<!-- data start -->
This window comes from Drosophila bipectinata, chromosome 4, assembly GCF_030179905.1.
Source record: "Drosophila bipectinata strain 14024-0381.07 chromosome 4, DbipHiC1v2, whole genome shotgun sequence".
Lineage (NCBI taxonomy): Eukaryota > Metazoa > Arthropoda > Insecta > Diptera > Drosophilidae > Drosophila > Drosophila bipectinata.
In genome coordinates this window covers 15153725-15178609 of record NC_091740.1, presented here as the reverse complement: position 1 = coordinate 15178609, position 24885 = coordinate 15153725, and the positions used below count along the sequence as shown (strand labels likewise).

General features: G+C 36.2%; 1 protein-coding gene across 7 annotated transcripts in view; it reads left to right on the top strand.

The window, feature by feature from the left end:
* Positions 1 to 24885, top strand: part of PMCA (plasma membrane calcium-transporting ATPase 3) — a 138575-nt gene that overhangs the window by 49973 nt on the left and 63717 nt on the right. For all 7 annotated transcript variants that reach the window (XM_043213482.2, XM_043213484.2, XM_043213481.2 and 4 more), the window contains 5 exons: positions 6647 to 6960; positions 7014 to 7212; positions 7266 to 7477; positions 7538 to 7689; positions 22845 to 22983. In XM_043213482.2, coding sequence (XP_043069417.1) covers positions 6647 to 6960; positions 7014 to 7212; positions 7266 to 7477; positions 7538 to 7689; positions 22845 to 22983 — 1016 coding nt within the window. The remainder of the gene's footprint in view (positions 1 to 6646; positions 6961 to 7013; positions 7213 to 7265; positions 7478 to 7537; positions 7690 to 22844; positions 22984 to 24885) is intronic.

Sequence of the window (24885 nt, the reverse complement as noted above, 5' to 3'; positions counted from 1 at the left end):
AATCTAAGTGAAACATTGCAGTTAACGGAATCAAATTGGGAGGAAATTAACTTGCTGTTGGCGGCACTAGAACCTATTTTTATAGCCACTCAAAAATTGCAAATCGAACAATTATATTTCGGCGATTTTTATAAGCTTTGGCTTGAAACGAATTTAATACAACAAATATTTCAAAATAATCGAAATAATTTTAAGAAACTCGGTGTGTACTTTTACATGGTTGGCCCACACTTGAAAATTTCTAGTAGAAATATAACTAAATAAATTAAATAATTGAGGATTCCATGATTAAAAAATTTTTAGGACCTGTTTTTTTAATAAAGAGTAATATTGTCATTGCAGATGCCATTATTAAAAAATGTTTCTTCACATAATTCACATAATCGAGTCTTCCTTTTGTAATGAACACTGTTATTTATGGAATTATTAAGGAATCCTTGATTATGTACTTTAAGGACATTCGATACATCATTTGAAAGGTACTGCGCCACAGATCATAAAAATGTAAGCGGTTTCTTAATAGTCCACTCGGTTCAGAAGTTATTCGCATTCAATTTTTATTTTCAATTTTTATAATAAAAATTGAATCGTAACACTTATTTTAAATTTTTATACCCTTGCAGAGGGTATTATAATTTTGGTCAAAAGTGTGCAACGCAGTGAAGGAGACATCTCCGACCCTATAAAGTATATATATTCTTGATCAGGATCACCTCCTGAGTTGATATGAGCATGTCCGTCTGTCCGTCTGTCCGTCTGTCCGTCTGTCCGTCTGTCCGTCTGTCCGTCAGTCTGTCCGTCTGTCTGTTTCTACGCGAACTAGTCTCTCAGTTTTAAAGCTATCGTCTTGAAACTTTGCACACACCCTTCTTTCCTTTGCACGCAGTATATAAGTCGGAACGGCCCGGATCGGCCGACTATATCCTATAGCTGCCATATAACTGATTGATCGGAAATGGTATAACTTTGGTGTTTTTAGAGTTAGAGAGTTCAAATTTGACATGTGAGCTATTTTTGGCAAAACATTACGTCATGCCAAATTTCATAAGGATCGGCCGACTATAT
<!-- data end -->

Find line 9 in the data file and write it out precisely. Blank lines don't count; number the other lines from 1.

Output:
AATCTAAGTGAAACATTGCAGTTAACGGAATCAAATTGGGAGGAAATTAACTTGCTGTTGGCGGCACTAGAACCTATTTTTATAGCCACTCAAAAATTGCAAATCGAACAATTATATTTCGGCGATTTTTATAAGCTTTGGCTTGAAACGAATTTAATACAACAAATATTTCAAAATAATCGAAATAATTTTAAGAAACTCGGTGTGTACTTTTACATGGTTGGCCCACACTTGAAAATTTCTAGTAGAAATATAACTAAATAAATTAAATAATTGAGGATTCCATGATTAAAAAATTTTTAGGACCTGTTTTTTTAATAAAGAGTAATATTGTCATTGCAGATGCCATTATTAAAAAATGTTTCTTCACATAATTCACATAATCGAGTCTTCCTTTTGTAATGAACACTGTTATTTATGGAATTATTAAGGAATCCTTGATTATGTACTTTAAGGACATTCGATACATCATTTGAAAGGTACTGCGCCACAGATCATAAAAATGTAAGCGGTTTCTTAATAGTCCACTCGGTTCAGAAGTTATTCGCATTCAATTTTTATTTTCAATTTTTATAATAAAAATTGAATCGTAACACTTATTTTAAATTTTTATACCCTTGCAGAGGGTATTATAATTTTGGTCAAAAGTGTGCAACGCAGTGAAGGAGACATCTCCGACCCTATAAAGTATATATATTCTTGATCAGGATCACCTCCTGAGTTGATATGAGCATGTCCGTCTGTCCGTCTGTCCGTCTGTCCGTCTGTCCGTCTGTCCGTCTGTCCGTCAGTCTGTCCGTCTGTCTGTTTCTACGCGAACTAGTCTCTCAGTTTTAAAGCTATCGTCTTGAAACTTTGCACACACCCTTCTTTCCTTTGCACGCAGTATATAAGTCGGAACGGCCCGGATCGGCCGACTATATCCTATAGCTGCCATATAACTGATTGATCGGAAATGGTATAACTTTGGTGTTTTTAGAGTTAGAGAGTTCAAATTTGACATGTGAGCTATTTTTGGCAAAACATTACGTCATGCCAAATTTCATAAGGATCGGCCGACTATAT